Tough choice on superannuation
Australian political landscape for years, and new and more severe asset testing rules will kick in next month.
At that point an estimated 330,000 Australian pensioners will see their pensions reduced, with 100,000 due to lose their pensions entirely.
Similar actions in New Zealand are virtually inconceivable. For both major parties, asset testing of income (and reductions in the taxpayer support for wealthy over 65s) is simply not on their political agenda.
Once the elderly hit the age of entitlement, pensions are treated as a universal benefit.
Oddly, this universal entitlement stands in stark contrast to the way that English and his new deputy Paula Bennett have treated the other big ticket items on the welfare programme.
Strict targeting rules govern
Superannuation already dominates welfare spending and costs taxpayers roughly $11 billion a year to support.
the access to most benefits, and since 2015 the English/Bennett duo have talked loud and long about using Big Data to identify the truly needy, so that welfare spending gets reserved for those most at risk.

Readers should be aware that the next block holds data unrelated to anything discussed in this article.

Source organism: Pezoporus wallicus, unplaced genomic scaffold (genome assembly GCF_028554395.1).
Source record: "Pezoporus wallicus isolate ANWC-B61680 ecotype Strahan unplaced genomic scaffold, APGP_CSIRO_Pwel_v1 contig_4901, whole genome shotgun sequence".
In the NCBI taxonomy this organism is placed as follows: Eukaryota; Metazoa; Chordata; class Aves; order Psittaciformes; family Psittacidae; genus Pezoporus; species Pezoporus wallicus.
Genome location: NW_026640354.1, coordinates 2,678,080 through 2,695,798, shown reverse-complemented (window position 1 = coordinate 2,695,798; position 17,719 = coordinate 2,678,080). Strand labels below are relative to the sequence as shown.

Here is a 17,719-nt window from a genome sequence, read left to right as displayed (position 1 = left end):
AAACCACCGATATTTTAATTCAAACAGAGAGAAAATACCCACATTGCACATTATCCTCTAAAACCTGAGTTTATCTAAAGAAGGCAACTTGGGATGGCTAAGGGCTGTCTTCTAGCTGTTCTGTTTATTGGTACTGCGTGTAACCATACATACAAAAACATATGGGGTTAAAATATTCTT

Such logic goes out the window however, when it comes to national superannuation.
Since taking over as PM, English has flagged the need for a debate on the subject. Already, he has indicated that he won’t necessarily sustain John Key’s pledge not to raise the age of eligibility.
Labour leader Andrew Little has immediately sensed a political opportunity: National, Little says, can’t be trusted on this issue.
Currently, Gareth Morgan seems to be the only politician willing to question whether business-as-usual on pensions policy can remain affordable.